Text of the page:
At a recent Melges 20 event we had a close situation at a top mark where we fouled another boat and if we did not foul it felt close. Nothing was said; both boats bore away, set kites and went about their business. Inevitably my counterpart on the other boat is an Olympic gold/bronze medalist, multiple world champion, America’s Cup, Volvo ocean race etc…. all around sailing stud. I would also say that Jonathan and I are about as different of people that you could meet. Jonathan reminded me about the meaning of respecting your competitors, pushing the limits, and racing hard while not losing sight of the big picture.
How? Ashore I went up to Jonathan to apologize for what I thought was a foul on our part and thanked him. He was quick to point out that we do a lot of racing in an environment where we are coaching owner-drivers and sometimes things are just close. Yet, he also said that racing against each other hard is a give and take on the water and without saying it reminded me in a very simple gesture that there is a lot to gain by racing hard and in a professional manner.
Lesson learned again! As potentially my own worst enemy with intensity and for those of you who have the same tendencies, there are some good takeaways from this exchange and experience.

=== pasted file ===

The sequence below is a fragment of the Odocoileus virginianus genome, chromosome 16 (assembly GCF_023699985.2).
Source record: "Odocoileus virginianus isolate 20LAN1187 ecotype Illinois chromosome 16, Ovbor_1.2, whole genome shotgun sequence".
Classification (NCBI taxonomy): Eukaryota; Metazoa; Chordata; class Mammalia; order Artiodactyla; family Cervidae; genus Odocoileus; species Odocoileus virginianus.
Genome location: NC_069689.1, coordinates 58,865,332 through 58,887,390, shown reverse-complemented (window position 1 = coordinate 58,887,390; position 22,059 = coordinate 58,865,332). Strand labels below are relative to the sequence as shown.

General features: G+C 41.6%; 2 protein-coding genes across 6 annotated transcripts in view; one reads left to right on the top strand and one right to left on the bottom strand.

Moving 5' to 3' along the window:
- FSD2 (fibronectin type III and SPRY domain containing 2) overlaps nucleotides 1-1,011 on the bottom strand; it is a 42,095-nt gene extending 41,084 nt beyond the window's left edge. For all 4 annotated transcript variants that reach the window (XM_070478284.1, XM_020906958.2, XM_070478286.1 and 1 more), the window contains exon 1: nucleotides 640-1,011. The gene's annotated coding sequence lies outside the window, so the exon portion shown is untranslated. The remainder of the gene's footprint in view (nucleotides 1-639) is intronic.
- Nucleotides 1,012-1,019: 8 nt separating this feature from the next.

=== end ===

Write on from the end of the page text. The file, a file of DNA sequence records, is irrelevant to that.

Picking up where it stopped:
Pick and choose your battles. In the example above if it was a foul it was small enough that our competition did not think it warranted a penalty. Jonathan made a choice to cut us some slack and as we talked about the situation ashore. It was a great reminder for me that not every situation requires a red flag and there are times to race competitors hard and cut each other slack. No shouting, just racing.
Knowing the rules. This is a tricky one in our sport. In the best of situations the rules can be confusing. In confusing situations it gets harder and as emotions in the heat of the moment get revved up thinking clearly can be tough. A clear understanding of the rules and quick acknowledgement of a foul with immediate penalty clears the air pretty quickly and will allow you to get back to racing.
No cheese. In the situation that I described above there was no real alteration of course and yet it would have been real easy to put the bow up and do a Hollywood and protest, place the onus and burden of a protest on us. But they did not and there is the great lesson. Nothing said if it was clean and keep racing. The conversation ashore revealed what I felt on the boat and yet a solid reminder from a great professional. No need to be cheesy on the water as there is a lot of racing in 2015.
Each situation on the course requires a different reaction or response. The above lesson though was and is a great reminder to being a higher standard. There are certain teams that you will race against, we all know who they are, and that won’t be a good standard. Stay above it, do your penalty turns if you foul, and remember it is still just a sail boat race!